Q: Who are the four Presidents depicted on Mount Rushmore?
- From left to right: George Washington, Thomas Jefferson, Theodore Roosevelt and Abraham Lincoln
Q: Why were those 4 Presidents chosen?
- Washington: for leading the 13 colonies to independence and for being our first President
- Jefferson: for writing the Declaration of Independence and for doubling the size of the US through the Louisiana Purchase
- Roosevelt: for expanding international commerce with the completion of the Panama Canal and for creating our first National Parks
- Lincoln: for keeping the Union together and freeing the slaves
Q: How long did it take to carve Mount Rushmore?
- It took 14 years, from 1927-1941
Q: What are the size and dimensions of the faces?
- From top of head to end of chin: 60 ft.
- Nose: 20 ft.
- Mouth: 18 ft. wide
- Each eye: 11 ft.wide
- Height of Mt. Rushmore: 500 ft.
Q: Who came up with the idea for Mount Rushmore?
- It was Doane Robinson, South Dakota state historian who had the original idea for Mount Rushmore.
Q: Who designed Mount Rushmore?
- Gutzon de la Mothe Borglum (March 25, 1867 – March 6, 1941). Borglum was an American artist and sculptor famous for creating the monumental presidents’ heads at Mount Rushmore, South Dakota, the famous carving on Stone Mountain near Atlanta, as well as other public works of art. Borglum and Luigi Del Bianco worked together for more than 20 years, until Borglum’s death in 1941. In an interview in 1966, Luigi Del Bianco had this to say about Borglum: “It was a sad, sad day when my master died,” he said, with eyes misted and voice filled with emotion. “The world lost a great genius.”
Q: How much did the carving of Mount Rushmore cost?
- It cost approx. 1 million dollars.
Q: How was the carving funded?
- Through local, state and federal funding, not to mention Gutzon Borglum’s own pocket.
Q: How many people worked on the mountain?
- 360 to 400 men worked on Rushmore as drillers, carvers, powder men, laborers, etc.
Q: What was the average worker’s salary?
- Anywhere from .45 cents to .75 cents an hour
Q: Who was paid the highest salary?
- Luigi Del Bianco, as Chief Carver, was paid 1.50 an hour.
Q: How exactly were the giant faces carved?
It was a 5 part process:*
- Pointing: The method of transferring the measurements from a model to the block of stone to be carved. The Rushmore models were 5 feet high. Gutzon Borglum made a special pointing machine for the models that measured in inches the distances he would need to transfer to the mountain. He also made a second pointing machine 12 times bigger for the 60 foot faces to be carved. The measurements were transferred from the pointing machine of the model to the pointing machine of the faces at a ratio of 1:12. To see a photo about of this, click here.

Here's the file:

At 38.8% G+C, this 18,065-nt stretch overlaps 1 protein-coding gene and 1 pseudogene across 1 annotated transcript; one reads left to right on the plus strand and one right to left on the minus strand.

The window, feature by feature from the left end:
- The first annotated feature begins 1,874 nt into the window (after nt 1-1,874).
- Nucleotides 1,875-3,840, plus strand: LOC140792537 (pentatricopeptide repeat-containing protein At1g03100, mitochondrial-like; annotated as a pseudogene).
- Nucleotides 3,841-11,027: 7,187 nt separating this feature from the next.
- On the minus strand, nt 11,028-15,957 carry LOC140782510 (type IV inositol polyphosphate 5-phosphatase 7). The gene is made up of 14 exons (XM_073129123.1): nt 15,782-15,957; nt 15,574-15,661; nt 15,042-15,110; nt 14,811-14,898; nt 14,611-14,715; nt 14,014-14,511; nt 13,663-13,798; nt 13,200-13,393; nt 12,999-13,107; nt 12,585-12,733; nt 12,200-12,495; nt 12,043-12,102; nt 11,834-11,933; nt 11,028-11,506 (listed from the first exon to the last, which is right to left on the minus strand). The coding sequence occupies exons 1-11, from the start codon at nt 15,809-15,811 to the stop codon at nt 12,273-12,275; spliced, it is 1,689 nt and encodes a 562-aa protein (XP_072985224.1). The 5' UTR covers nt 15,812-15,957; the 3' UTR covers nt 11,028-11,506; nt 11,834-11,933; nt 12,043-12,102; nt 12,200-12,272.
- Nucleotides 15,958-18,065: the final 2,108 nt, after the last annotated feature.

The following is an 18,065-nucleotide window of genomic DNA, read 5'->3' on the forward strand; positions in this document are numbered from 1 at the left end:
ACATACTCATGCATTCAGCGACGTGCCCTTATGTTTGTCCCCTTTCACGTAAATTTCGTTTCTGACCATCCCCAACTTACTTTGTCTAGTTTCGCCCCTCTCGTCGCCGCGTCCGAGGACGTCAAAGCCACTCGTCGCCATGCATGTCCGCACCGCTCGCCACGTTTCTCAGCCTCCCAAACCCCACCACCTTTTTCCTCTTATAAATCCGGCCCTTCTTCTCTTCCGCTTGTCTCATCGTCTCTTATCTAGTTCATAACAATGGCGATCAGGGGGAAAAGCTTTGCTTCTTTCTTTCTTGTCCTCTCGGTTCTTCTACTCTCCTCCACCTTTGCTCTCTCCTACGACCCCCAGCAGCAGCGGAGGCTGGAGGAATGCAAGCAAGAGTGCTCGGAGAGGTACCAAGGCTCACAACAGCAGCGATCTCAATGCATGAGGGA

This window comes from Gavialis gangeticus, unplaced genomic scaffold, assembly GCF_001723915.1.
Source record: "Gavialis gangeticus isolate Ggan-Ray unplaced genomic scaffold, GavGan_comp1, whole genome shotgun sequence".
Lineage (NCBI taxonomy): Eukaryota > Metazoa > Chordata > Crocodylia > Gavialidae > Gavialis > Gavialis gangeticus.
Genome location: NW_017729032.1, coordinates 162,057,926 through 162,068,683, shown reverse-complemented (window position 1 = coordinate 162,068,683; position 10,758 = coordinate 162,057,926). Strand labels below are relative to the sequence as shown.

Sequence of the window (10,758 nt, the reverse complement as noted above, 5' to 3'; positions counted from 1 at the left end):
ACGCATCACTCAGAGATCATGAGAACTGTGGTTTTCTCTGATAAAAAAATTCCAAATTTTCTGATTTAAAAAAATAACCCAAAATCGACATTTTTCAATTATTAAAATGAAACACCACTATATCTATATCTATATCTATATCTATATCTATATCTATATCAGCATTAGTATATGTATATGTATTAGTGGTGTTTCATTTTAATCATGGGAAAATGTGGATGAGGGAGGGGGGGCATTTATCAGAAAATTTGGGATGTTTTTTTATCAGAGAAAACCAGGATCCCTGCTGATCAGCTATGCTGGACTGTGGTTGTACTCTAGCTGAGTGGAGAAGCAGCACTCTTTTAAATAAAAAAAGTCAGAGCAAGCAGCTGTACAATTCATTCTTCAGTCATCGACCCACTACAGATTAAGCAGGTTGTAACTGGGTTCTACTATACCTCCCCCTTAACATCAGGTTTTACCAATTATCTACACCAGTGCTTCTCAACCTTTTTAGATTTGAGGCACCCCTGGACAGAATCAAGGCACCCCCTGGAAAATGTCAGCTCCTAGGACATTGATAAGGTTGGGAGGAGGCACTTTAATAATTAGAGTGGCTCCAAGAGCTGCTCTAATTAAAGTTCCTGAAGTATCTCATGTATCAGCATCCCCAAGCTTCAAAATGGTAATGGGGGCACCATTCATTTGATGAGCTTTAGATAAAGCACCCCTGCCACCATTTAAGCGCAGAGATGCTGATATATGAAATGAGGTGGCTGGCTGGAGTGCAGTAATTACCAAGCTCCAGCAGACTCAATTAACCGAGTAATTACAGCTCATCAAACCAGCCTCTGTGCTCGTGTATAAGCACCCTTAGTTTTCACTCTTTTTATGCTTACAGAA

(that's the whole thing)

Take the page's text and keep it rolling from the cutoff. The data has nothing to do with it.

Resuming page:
- Blasting: Because the faces were so big, it would have taken forever to carve them by hand. Gutzon Borglum came up with an ingenious method of using sticks of dynamite to blast away bits of granite. Under Borglum’s guidance, workers soon got the technique down to a science. They were able to start the shaping the faces by just the right size explosions. This was achieved by cutting the sticks of dynamite to the correct length, thus translating to a certain amount rock to be removed. It was risky but it paid off.
- Drilling: After the blasting was completed, special pneumatic drills designed by Borglum were used to remove granite and roughly shape the faces. Workers would drill down to within six inches of the finished surfaces of the heads. Hammer and chisel were just too small for these giant faces.
- Honeycombing: The method of drilling grids of very shallow and closely spaced holes and breaking out the material between. This bought the carving down to the very near finished “skin” of the faces. Honeycombing was really the beginning of the carving process. To see a photo of Luigi “honeycombing” click here
- Finishing: This was done by carvers using “bumpers”- light, handheld pneumatic hammers driving short steel shafts tipped with four sharp stubby fingers that chattered against the granite and removed it by a fraction of an inch and by the ounce. This last method is the most important because it gave the faces their life like appearance.
*Information taken from Rex Alan Smith’s book The Carving of Mount Rushmore
Q: Why is Luigi Del Bianco’s contribution unique?
- Luigi Del Bianco was an Italian immigrant who worked on an iconic “American” Memorial.
- He was, in the words of Gutzon Borglum, “….the only intelligent, efficient, stone carver on the work who understands the language of the sculptor. . . .”
- Luigi Del Bianco was a classically trained stone carver who helped Gutzon and Lincoln Borglum train former mine workers to be carvers, drillers or any skill required to get the job done.